Send to:

Choose Destination
See comment in PubMed Commons below
J Urol. 1988 Oct;140(4):885-9.

The response of autonomic receptors to castration and testosterone in the urinary bladder of the rabbit.

Author information

  • 1Department of Pharmacology, Wayne State University School of Medicine, Detroit, Michigan.


The effects of castration and testosterone on the autonomic receptor density and contractility in the urinary bladder smooth muscle of male rabbits were compared to untreated animals. Four groups of rabbits were studied over a similar time span with Group 1 animals serving as the untreated controls. Two groups (Groups 2 and 3) were castrated 28 days prior to sacrifice, Group 2 animals received corn oil for 14 days, and Group 3 animals received testosterone, 10 mg./day, for 14 days. The Group 4 animals were non-operated and received testosterone 10 mg./day for 14 days. Ligand saturation binding studies for alpha adrenoceptors in the bladder base and proximal urethra were performed with [3H]dihydroergocryptine ([3H]DHE). Muscarinic cholinergic receptors (MChR) were assayed with [3H]quinuclidinyl benzilate ([3H]QNB) and beta adrenoceptors with [125I]iodocyanopindolol ([125I]CYP) on the detrusor smooth muscle. Castrated Group 2 animals showed no significant change in receptor density with either [3H]QNB or [125I]CYP in detrusor muscle, but did exhibit a significant reduction (59%) of alpha adrenoceptors in the bladder base-urethra. The testosterone treated castrate and testosterone treated non-operated animals had significant increases in the MChR density, but no change in the alpha adrenergic, or beta adrenergic receptor density as compared to untreated controls. Cumulative dose response contractile studies were performed with carbachol on detrusor muscle strips and with phenylephrine on bladder base strips in isolated organ baths. The contractile studies on muscles from Groups 1, 2 and 3 showed no change in the ED50 or maximal contractile strength between control, castration or testosterone treated castrated animals. The ratio of wet bladder weight as compared to total body weight between each of the treatment groups showed a slight increase in both of the testosterone treatment groups. It was concluded that castration down regulates the alpha adrenergic receptors of the bladder base, while testosterone treatment increases the density of MChRs, and increases the ratio of the bladder to total body weight. Although no contractile changes were observed in the bladder base tissue it is conceivable that longer chronic testosterone deficits might ultimately affect the bladder outlet resistance in the male because of the reduced alpha adrenergic receptor density.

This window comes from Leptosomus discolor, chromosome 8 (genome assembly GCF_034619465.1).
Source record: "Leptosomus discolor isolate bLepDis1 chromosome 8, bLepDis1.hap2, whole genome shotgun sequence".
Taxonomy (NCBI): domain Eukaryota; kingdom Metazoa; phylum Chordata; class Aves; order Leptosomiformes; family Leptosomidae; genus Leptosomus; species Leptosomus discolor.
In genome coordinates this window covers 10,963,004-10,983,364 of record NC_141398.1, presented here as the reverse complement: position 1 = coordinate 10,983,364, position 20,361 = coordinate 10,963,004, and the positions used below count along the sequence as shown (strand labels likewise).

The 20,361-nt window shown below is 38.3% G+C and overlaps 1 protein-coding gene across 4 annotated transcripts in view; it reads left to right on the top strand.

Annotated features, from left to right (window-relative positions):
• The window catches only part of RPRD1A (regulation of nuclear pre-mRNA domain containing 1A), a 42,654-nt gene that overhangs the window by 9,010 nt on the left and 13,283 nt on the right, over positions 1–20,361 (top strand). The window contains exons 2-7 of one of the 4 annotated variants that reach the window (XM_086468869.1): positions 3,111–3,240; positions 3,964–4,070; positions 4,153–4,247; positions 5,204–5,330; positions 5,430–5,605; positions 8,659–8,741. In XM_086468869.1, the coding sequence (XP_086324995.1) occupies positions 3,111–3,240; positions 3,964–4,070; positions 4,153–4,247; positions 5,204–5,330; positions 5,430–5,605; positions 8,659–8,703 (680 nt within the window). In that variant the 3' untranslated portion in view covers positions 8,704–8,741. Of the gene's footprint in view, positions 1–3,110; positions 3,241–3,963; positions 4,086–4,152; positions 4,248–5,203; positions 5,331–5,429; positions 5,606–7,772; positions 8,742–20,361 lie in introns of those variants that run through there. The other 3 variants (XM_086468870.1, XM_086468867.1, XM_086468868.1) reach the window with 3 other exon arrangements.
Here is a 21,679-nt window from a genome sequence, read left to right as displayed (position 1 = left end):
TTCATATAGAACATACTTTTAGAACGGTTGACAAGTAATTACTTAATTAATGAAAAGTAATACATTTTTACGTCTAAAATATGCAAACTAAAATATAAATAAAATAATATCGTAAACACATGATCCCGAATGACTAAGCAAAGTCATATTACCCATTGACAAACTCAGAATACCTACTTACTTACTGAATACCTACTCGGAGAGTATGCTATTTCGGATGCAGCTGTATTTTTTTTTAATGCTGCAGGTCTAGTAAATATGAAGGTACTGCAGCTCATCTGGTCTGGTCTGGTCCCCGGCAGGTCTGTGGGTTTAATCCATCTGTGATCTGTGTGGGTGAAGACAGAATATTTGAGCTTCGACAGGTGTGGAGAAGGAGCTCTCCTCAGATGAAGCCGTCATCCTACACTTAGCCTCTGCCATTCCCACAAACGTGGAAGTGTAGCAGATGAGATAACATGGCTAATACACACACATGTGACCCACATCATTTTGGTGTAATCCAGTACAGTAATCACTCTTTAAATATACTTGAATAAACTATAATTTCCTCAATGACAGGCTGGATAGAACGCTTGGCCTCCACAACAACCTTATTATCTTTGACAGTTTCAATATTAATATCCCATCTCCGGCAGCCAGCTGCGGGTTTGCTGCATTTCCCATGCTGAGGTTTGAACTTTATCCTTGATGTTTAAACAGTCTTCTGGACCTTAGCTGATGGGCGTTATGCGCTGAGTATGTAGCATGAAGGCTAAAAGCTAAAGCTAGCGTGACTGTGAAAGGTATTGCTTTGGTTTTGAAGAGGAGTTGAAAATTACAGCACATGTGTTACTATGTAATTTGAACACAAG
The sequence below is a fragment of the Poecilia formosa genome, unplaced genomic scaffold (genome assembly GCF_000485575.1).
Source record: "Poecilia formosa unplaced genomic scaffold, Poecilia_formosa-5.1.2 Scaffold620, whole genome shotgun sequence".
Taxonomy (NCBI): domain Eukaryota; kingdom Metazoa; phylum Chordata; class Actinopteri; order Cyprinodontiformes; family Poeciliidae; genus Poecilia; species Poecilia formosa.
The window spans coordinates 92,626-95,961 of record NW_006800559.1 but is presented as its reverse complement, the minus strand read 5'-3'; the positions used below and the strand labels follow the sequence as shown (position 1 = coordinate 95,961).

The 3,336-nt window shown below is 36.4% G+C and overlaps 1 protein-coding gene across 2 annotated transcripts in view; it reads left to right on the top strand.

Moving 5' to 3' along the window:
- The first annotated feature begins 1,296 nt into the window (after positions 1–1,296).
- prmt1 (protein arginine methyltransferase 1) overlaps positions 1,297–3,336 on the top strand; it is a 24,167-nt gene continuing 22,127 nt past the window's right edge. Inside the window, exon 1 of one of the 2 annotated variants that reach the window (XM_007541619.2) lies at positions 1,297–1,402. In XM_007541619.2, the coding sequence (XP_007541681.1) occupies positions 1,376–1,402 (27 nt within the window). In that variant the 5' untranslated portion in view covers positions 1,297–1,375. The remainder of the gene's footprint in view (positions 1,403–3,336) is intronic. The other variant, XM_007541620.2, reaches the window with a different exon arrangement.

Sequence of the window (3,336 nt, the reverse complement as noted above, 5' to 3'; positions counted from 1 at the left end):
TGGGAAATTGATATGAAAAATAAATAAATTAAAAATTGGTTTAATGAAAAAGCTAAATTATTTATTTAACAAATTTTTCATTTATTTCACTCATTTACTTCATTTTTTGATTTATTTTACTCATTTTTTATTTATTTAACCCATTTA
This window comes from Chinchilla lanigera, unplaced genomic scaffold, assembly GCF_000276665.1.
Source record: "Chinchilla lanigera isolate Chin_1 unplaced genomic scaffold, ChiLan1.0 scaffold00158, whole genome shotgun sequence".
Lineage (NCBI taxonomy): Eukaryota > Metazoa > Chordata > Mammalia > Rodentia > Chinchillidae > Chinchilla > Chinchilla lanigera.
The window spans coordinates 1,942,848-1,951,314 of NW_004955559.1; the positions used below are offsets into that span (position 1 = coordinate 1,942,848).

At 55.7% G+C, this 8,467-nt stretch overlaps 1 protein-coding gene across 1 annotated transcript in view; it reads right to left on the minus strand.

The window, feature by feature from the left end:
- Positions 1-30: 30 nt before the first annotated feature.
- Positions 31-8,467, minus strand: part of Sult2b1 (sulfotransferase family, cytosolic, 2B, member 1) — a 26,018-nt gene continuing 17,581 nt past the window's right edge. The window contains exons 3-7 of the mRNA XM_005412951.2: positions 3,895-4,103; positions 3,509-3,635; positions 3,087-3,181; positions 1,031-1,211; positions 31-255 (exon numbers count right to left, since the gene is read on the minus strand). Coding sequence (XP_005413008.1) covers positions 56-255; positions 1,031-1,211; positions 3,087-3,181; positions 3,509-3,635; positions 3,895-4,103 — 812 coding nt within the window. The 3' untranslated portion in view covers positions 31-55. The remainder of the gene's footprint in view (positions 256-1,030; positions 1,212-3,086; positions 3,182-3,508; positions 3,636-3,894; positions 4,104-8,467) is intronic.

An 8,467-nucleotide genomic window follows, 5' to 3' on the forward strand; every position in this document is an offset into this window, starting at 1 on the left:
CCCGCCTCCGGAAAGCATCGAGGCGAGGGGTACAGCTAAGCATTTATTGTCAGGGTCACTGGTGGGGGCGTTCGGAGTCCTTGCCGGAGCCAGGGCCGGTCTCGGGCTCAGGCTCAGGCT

[PubMed - indexed for MEDLINE]
PubMed Commons home

PubMed Commons

How to join PubMed Commons

    Supplemental Content

    Loading ...
    Write to the Help Desk